assets since the returns from these instruments are subject to market movement.To calculate your
monthly expenses, you will have to take into account rent, equated monthly instalments (EMIs), if
any, insurance premiums, besides living and lifestyle expenses. Once you’ve the two figures, divide
the amount of liquid assets with your monthly expenses to get your liquidity ratio. For instance, if
your liquid assets are worth Rs. 2 lakh and you spend around Rs. 1 lakh, your liquidity ratio is two
divided by one, which comes to two. Which simply means that you will have two months of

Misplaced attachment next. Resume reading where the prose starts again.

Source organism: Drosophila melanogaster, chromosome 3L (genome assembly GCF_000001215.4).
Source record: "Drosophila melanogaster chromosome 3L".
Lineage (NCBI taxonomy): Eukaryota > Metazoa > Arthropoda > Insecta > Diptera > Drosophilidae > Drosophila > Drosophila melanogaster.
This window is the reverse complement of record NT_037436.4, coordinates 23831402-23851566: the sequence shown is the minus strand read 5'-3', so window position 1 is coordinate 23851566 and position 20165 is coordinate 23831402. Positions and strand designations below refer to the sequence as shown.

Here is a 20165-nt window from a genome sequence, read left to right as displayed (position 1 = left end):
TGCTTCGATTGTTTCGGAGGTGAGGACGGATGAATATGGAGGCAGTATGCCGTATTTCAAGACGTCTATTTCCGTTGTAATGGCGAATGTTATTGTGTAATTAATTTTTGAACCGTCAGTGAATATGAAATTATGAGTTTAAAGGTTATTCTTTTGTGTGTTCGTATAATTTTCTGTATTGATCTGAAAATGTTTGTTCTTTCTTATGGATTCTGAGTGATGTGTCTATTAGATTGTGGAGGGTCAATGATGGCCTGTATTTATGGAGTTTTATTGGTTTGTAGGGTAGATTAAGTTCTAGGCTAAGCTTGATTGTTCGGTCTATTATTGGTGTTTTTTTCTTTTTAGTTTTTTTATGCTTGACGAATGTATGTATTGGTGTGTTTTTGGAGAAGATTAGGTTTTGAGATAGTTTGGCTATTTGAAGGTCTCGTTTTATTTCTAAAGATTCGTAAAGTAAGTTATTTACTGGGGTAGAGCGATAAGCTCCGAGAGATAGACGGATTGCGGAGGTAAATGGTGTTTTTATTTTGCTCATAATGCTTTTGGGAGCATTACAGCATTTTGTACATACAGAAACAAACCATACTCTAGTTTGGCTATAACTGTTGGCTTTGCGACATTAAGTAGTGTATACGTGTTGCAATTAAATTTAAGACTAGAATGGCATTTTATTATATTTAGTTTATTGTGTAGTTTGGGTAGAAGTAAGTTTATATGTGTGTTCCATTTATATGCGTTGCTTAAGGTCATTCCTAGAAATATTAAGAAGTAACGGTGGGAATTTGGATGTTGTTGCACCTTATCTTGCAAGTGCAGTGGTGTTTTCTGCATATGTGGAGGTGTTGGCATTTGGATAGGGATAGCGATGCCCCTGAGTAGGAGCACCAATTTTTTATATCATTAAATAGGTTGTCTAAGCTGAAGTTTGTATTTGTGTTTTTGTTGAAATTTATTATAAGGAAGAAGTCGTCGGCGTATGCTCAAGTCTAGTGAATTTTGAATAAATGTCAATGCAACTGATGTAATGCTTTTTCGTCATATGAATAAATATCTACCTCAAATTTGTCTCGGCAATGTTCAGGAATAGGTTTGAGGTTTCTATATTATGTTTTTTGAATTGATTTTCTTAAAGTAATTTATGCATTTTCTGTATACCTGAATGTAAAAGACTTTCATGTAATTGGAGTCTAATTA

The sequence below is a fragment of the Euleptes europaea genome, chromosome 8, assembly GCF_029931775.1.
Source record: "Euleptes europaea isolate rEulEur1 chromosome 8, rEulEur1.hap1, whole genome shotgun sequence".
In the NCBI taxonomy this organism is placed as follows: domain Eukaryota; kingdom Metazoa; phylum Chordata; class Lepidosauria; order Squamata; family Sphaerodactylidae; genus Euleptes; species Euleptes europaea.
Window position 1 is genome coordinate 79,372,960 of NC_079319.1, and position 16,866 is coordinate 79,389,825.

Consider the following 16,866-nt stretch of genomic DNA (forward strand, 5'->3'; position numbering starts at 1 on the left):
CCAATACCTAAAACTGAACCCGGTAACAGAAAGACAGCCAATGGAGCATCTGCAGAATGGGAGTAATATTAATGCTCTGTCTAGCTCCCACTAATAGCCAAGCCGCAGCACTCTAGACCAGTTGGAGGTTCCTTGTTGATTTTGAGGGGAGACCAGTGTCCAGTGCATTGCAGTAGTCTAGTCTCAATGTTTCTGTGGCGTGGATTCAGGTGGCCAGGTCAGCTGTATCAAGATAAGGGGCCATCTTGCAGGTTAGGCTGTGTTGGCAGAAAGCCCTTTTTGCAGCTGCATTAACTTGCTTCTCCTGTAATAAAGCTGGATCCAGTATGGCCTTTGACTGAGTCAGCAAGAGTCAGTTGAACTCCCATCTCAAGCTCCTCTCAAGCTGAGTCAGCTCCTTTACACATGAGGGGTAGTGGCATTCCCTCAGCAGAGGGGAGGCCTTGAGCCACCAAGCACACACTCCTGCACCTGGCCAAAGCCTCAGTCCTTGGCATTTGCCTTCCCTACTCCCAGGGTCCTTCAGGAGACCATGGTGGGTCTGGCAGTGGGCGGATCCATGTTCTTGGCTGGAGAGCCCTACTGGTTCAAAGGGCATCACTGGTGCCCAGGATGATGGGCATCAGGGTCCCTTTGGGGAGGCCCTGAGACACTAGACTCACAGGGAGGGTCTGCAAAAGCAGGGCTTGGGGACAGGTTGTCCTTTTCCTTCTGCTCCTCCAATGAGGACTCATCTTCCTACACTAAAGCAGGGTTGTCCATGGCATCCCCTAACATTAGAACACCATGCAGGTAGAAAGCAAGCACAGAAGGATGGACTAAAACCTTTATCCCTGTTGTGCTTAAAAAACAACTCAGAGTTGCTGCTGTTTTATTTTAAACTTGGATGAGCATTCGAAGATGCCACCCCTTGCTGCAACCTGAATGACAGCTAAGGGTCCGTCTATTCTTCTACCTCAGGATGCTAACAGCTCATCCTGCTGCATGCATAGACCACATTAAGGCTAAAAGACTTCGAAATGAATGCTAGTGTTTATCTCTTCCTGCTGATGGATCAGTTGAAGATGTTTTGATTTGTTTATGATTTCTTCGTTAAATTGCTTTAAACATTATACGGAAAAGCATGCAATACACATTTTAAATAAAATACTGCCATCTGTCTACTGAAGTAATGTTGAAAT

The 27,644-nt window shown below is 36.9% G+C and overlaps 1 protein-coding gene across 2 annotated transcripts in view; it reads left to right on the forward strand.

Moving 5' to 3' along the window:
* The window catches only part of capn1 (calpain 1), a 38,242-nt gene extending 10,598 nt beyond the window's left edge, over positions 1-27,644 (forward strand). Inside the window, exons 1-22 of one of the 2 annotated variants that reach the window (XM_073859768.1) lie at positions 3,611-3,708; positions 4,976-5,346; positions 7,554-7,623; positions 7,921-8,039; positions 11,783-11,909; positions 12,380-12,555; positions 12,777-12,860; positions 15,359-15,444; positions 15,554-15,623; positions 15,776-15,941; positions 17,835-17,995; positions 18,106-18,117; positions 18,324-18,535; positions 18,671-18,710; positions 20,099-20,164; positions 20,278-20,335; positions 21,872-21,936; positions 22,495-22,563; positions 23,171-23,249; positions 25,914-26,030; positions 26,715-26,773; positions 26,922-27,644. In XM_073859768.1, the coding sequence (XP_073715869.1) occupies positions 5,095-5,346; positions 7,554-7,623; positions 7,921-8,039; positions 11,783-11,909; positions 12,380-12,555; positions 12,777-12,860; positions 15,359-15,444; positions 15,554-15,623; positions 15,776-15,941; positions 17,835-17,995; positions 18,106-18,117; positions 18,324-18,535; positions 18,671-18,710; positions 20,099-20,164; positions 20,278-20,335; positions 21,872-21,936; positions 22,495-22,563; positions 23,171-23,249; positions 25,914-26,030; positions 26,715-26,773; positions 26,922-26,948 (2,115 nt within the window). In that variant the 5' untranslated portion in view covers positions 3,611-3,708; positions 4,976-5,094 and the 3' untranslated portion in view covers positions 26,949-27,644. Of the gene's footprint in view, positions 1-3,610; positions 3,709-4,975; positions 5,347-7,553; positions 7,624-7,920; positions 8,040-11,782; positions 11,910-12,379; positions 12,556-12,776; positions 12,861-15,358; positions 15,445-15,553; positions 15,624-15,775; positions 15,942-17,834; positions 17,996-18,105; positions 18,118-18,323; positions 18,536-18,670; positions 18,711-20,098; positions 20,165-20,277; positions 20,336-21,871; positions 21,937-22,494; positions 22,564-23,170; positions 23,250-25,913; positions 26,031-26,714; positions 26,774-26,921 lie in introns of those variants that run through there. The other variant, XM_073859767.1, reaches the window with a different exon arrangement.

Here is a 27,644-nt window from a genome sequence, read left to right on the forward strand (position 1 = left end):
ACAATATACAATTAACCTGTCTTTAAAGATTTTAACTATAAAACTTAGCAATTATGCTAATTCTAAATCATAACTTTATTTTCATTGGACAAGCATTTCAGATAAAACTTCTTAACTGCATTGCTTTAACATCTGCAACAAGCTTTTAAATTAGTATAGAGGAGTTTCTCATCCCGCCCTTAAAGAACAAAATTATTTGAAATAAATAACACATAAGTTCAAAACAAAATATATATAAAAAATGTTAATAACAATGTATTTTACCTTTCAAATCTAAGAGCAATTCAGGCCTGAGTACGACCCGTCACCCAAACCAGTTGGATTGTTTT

expenses available in case your income stops suddenly.How much is enough: As per most
financial planners, this ratio should be 3-6. In fact, the higher the figure, the more liquidity you
have. If your liquidity ratio is say eight, then it means that you will have enough liquid assets to
meet your current monthly expenses for the next eight months. As a general thumb rule, a ratio of
3-6 is good, but this ratio changes with your age, income and financial situation. For instance, for
someone who has a large income but relatively smaller average monthly expenses, a lower ratio
number would work. But someone who has irregular income flow, a higher ratio number becomes
mandatory. A person with a ratio less than two is definitely in the danger zone and needs to take
some financial discipline measures right away.
What is it: One of the most important ratios from the financial planning point of view, this ratio